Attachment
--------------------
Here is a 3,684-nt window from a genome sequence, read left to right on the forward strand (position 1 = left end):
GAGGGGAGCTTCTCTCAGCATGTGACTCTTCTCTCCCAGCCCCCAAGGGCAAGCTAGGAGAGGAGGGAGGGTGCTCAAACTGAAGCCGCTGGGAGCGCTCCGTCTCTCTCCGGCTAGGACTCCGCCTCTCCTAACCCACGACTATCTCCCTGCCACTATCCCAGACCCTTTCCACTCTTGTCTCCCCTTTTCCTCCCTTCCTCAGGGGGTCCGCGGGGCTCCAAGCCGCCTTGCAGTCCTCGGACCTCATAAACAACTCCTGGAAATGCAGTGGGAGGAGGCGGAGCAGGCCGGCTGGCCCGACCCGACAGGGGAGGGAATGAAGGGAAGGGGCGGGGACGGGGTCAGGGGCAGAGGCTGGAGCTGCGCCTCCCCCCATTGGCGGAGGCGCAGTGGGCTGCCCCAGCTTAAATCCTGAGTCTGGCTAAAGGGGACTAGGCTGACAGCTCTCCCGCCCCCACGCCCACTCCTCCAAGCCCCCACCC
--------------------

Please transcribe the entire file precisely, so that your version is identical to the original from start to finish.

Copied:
Here is a 3,684-nt window from a genome sequence, read left to right on the forward strand (position 1 = left end):
GAGGGGAGCTTCTCTCAGCATGTGACTCTTCTCTCCCAGCCCCCAAGGGCAAGCTAGGAGAGGAGGGAGGGTGCTCAAACTGAAGCCGCTGGGAGCGCTCCGTCTCTCTCCGGCTAGGACTCCGCCTCTCCTAACCCACGACTATCTCCCTGCCACTATCCCAGACCCTTTCCACTCTTGTCTCCCCTTTTCCTCCCTTCCTCAGGGGGTCCGCGGGGCTCCAAGCCGCCTTGCAGTCCTCGGACCTCATAAACAACTCCTGGAAATGCAGTGGGAGGAGGCGGAGCAGGCCGGCTGGCCCGACCCGACAGGGGAGGGAATGAAGGGAAGGGGCGGGGACGGGGTCAGGGGCAGAGGCTGGAGCTGCGCCTCCCCCCATTGGCGGAGGCGCAGTGGGCTGCCCCAGCTTAAATCCTGAGTCTGGCTAAAGGGGACTAGGCTGACAGCTCTCCCGCCCCCACGCCCACTCCTCCAAGCCCCCACCC